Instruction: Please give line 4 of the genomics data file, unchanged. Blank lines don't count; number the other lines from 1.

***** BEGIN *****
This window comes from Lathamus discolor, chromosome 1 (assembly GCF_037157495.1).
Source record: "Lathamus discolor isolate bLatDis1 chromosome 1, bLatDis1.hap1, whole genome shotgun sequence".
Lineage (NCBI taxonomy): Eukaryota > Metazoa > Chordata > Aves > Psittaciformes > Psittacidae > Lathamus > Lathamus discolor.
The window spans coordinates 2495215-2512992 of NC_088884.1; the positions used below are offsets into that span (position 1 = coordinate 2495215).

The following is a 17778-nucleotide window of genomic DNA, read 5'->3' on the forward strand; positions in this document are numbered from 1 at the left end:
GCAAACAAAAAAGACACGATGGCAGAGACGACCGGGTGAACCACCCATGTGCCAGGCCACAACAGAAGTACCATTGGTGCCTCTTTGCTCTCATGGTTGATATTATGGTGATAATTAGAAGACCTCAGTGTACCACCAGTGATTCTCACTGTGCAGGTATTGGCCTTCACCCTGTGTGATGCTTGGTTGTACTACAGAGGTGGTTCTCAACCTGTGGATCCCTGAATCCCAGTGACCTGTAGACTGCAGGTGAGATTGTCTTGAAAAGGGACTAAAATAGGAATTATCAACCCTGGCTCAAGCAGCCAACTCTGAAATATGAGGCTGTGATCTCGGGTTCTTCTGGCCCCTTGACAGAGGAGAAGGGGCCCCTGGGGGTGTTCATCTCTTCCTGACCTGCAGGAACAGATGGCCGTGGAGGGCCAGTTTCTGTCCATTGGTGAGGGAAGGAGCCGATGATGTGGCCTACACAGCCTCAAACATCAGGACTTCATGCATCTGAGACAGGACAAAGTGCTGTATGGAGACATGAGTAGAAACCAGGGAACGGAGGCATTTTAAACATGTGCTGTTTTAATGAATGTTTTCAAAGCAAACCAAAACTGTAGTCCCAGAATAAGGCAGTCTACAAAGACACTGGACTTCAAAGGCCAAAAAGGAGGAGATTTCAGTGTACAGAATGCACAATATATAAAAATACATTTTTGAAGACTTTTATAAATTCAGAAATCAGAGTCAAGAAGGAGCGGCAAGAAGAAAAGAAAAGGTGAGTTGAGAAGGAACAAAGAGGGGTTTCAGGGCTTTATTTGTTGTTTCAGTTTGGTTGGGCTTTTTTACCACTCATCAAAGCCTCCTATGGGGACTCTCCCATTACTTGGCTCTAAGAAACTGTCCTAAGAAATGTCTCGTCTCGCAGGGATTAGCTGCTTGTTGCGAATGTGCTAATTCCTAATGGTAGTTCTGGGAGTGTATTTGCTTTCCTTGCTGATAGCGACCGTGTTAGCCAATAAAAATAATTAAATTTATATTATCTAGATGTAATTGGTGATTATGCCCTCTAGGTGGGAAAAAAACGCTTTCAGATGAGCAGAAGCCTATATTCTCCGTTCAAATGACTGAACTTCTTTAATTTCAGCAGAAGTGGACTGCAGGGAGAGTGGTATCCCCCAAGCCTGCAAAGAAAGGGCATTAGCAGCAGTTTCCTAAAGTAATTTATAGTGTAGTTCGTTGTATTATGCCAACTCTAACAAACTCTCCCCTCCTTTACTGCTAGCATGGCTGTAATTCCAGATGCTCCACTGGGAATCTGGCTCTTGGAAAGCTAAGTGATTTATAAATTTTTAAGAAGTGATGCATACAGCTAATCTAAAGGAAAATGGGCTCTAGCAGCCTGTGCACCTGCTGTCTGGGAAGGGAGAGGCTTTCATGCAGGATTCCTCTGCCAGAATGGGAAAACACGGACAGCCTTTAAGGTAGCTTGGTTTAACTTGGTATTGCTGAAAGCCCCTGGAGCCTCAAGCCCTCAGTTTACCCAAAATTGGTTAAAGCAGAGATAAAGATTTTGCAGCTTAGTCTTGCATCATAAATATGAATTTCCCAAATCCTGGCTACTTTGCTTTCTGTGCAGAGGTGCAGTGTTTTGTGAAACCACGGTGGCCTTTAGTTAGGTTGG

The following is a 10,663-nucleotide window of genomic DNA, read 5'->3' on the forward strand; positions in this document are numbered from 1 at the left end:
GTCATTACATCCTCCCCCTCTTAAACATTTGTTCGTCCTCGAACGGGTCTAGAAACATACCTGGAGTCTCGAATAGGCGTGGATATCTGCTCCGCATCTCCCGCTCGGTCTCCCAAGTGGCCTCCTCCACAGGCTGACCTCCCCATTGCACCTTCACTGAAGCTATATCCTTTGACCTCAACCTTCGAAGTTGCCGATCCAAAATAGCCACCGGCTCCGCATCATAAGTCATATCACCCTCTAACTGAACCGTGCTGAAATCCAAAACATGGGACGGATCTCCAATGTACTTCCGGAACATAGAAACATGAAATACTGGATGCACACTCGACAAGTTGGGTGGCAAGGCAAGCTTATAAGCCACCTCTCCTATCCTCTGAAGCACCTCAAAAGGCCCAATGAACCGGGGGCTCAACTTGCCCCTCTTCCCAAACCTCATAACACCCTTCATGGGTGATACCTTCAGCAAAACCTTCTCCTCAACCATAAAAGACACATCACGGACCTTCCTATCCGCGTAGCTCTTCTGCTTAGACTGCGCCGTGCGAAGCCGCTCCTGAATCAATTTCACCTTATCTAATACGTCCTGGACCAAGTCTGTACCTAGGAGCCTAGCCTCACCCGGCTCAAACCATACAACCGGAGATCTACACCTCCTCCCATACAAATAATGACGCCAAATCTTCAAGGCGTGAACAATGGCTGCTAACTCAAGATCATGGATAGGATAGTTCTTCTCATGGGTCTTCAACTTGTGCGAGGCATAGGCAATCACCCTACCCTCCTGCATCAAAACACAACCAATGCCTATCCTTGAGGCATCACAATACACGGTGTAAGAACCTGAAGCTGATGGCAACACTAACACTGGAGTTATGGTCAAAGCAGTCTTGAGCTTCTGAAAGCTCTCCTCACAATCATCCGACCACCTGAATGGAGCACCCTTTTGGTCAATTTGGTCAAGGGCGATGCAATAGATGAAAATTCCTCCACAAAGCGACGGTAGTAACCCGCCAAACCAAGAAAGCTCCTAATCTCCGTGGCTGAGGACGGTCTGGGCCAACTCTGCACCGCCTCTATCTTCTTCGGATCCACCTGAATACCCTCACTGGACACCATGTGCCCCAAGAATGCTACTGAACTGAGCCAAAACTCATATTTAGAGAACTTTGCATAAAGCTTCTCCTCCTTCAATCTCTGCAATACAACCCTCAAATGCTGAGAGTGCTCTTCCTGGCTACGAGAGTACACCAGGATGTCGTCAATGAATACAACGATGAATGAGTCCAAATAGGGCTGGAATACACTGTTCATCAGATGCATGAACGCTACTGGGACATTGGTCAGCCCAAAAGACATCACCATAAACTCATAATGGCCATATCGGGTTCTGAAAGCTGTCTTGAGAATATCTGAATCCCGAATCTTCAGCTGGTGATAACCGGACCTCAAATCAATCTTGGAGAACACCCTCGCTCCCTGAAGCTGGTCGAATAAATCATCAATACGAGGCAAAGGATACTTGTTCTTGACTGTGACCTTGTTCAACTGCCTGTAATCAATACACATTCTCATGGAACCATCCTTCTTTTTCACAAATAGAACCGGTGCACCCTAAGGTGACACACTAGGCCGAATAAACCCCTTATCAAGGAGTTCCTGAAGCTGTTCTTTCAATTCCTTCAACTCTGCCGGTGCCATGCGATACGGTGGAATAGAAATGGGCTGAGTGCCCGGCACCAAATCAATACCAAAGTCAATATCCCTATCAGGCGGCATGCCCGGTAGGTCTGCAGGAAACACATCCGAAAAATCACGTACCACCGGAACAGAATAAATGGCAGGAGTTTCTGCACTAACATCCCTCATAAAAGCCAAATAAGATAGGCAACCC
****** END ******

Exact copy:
The window spans coordinates 2495215-2512992 of NC_088884.1; the positions used below are offsets into that span (position 1 = coordinate 2495215).